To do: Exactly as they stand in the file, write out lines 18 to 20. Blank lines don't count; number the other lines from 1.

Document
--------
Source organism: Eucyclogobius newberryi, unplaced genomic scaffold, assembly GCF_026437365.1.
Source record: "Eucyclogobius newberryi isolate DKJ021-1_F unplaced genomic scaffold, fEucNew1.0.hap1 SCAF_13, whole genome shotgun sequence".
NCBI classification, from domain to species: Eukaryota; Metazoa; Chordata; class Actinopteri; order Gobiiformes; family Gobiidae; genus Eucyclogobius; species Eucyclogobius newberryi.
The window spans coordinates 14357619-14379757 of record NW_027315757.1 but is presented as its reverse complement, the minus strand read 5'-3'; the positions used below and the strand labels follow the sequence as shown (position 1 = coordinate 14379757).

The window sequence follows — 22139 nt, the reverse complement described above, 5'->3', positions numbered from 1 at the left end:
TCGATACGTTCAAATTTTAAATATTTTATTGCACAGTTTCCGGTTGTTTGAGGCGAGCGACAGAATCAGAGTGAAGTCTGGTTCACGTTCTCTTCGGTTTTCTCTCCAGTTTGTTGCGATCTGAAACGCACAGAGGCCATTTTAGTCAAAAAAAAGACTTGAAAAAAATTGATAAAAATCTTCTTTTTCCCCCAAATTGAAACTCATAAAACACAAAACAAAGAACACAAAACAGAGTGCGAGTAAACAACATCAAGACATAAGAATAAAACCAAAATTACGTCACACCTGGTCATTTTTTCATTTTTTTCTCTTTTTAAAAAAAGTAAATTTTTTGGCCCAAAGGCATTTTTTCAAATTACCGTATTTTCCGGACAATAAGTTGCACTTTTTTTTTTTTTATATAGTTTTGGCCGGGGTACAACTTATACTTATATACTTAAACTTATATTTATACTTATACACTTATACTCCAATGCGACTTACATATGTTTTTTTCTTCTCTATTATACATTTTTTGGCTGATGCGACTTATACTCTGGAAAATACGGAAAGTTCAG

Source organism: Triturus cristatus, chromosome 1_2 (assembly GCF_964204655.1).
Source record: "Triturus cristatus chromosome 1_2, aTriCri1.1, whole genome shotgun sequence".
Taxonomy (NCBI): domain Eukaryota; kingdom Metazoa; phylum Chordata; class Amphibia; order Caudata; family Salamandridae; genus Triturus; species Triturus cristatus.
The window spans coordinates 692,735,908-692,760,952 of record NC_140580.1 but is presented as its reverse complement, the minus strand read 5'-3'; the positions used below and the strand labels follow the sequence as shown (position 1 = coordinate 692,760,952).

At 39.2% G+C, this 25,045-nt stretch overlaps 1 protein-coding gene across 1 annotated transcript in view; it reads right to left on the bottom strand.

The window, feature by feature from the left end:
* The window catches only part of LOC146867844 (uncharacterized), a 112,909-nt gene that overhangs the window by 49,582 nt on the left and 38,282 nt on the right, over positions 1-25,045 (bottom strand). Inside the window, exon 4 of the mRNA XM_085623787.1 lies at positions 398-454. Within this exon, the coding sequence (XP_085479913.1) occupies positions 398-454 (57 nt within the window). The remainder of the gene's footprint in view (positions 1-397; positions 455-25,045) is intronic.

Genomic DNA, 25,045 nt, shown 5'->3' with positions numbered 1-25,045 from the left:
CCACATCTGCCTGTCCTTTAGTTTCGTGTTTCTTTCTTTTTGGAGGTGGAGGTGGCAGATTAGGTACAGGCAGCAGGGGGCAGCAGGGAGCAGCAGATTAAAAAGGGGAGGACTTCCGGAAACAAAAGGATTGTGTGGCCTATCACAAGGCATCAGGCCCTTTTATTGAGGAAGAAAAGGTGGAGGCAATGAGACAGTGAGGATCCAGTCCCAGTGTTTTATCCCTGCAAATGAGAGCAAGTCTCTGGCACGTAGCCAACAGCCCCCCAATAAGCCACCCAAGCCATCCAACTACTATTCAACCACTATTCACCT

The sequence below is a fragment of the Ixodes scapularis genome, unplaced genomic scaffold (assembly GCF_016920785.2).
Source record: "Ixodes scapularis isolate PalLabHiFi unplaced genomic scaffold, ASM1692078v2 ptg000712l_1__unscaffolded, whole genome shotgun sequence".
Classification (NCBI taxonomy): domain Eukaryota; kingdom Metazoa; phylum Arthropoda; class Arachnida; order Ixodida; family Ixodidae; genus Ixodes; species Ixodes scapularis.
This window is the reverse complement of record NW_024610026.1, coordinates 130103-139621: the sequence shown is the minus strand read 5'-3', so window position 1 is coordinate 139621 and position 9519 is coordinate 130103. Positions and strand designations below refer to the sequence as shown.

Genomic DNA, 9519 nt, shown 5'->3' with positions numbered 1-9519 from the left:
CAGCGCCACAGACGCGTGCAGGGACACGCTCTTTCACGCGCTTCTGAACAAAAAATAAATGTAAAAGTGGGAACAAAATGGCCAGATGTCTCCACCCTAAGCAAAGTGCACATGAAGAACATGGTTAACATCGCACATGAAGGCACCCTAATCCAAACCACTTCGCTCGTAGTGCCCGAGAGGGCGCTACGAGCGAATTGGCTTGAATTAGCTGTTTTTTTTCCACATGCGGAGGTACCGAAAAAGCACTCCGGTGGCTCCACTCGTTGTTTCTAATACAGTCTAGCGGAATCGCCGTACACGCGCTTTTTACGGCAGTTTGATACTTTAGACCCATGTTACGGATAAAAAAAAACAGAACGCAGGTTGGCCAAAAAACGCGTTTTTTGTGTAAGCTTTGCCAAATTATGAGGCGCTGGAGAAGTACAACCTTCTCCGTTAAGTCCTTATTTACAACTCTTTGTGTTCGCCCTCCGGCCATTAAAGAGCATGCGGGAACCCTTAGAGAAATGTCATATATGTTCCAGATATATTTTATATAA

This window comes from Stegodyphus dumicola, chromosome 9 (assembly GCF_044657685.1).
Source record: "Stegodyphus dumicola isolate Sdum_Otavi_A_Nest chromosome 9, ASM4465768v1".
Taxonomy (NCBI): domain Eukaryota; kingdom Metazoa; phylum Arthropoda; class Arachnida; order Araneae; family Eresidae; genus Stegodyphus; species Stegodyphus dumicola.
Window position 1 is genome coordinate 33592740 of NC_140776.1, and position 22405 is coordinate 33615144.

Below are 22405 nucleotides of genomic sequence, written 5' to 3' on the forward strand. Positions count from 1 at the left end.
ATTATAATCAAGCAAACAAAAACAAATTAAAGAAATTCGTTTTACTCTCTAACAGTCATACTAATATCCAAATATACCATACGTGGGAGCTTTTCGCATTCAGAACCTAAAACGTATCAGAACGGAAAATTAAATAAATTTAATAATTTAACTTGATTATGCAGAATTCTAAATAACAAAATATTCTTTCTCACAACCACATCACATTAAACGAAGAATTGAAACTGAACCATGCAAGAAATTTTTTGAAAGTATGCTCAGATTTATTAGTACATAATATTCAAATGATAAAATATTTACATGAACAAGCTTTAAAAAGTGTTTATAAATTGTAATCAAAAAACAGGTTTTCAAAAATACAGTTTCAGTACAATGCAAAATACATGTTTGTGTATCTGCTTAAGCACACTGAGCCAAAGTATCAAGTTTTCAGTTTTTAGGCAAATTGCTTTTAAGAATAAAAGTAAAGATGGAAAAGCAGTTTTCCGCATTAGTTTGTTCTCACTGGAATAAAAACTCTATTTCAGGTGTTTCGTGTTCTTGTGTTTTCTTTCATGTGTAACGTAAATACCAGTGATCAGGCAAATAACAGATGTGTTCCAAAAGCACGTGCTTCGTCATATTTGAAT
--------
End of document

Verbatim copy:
Classification (NCBI taxonomy): domain Eukaryota; kingdom Metazoa; phylum Arthropoda; class Arachnida; order Ixodida; family Ixodidae; genus Ixodes; species Ixodes scapularis.
This window is the reverse complement of record NW_024610026.1, coordinates 130103-139621: the sequence shown is the minus strand read 5'-3', so window position 1 is coordinate 139621 and position 9519 is coordinate 130103. Positions and strand designations below refer to the sequence as shown.

Genomic DNA, 9519 nt, shown 5'->3' with positions numbered 1-9519 from the left: